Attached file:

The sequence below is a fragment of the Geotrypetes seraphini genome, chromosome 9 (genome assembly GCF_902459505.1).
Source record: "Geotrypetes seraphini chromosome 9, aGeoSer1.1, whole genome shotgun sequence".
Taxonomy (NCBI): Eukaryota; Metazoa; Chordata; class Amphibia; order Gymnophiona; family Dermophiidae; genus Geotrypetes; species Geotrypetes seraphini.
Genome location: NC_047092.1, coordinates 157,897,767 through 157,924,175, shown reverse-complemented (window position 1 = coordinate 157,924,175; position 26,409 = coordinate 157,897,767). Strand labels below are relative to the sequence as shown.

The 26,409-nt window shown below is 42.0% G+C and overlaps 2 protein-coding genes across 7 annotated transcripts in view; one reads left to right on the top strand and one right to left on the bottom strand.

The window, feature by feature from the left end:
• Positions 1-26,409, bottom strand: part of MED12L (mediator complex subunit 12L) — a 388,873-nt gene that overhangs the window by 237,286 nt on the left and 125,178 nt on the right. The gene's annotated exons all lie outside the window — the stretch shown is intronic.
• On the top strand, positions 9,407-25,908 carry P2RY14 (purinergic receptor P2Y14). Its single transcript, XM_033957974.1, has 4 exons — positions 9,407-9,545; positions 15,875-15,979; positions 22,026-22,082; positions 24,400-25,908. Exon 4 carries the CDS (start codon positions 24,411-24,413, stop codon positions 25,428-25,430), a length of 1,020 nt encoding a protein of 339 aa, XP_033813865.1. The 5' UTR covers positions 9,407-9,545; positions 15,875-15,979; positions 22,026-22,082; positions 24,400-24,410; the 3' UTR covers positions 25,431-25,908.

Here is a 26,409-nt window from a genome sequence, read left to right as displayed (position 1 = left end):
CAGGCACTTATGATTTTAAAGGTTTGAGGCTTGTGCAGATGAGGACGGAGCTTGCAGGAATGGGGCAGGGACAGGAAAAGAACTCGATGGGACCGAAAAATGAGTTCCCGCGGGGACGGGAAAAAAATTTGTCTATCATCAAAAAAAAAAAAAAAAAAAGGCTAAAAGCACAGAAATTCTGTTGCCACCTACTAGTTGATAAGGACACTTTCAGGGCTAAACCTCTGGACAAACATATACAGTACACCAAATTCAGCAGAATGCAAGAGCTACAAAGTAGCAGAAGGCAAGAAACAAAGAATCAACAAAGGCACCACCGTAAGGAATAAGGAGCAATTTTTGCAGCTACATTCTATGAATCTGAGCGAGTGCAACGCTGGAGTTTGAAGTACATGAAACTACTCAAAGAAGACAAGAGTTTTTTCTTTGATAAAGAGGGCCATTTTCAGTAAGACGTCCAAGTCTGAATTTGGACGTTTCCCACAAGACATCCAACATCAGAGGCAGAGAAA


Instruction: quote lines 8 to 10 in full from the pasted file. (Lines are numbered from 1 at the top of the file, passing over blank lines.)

• On the top strand, positions 9,407-25,908 carry P2RY14 (purinergic receptor P2Y14). Its single transcript, XM_033957974.1, has 4 exons — positions 9,407-9,545; positions 15,875-15,979; positions 22,026-22,082; positions 24,400-25,908. Exon 4 carries the CDS (start codon positions 24,411-24,413, stop codon positions 25,428-25,430), a length of 1,020 nt encoding a protein of 339 aa, XP_033813865.1. The 5' UTR covers positions 9,407-9,545; positions 15,875-15,979; positions 22,026-22,082; positions 24,400-24,410; the 3' UTR covers positions 25,431-25,908.

Here is a 26,409-nt window from a genome sequence, read left to right as displayed (position 1 = left end):
CAGGCACTTATGATTTTAAAGGTTTGAGGCTTGTGCAGATGAGGACGGAGCTTGCAGGAATGGGGCAGGGACAGGAAAAGAACTCGATGGGACCGAAAAATGAGTTCCCGCGGGGACGGGAAAAAAATTTGTCTATCATCAAAAAAAAAAAAAAAAAAAGGCTAAAAGCACAGAAATTCTGTTGCCACCTACTAGTTGATAAGGACACTTTCAGGGCTAAACCTCTGGACAAACATATACAGTACACCAAATTCAGCAGAATGCAAGAGCTACAAAGTAGCAGAAGGCAAGAAACAAAGAATCAACAAAGGCACCACCGTAAGGAATAAGGAGCAATTTTTGCAGCTACATTCTATGAATCTGAGCGAGTGCAACGCTGGAGTTTGAAGTACATGAAACTACTCAAAGAAGACAAGAGTTTTTTCTTTGATAAAGAGGGCCATTTTCAGTAAGACGTCCAAGTCTGAATTTGGACGTTTCCCACAAGACATCCAACATCAGAGGCAGAGAAA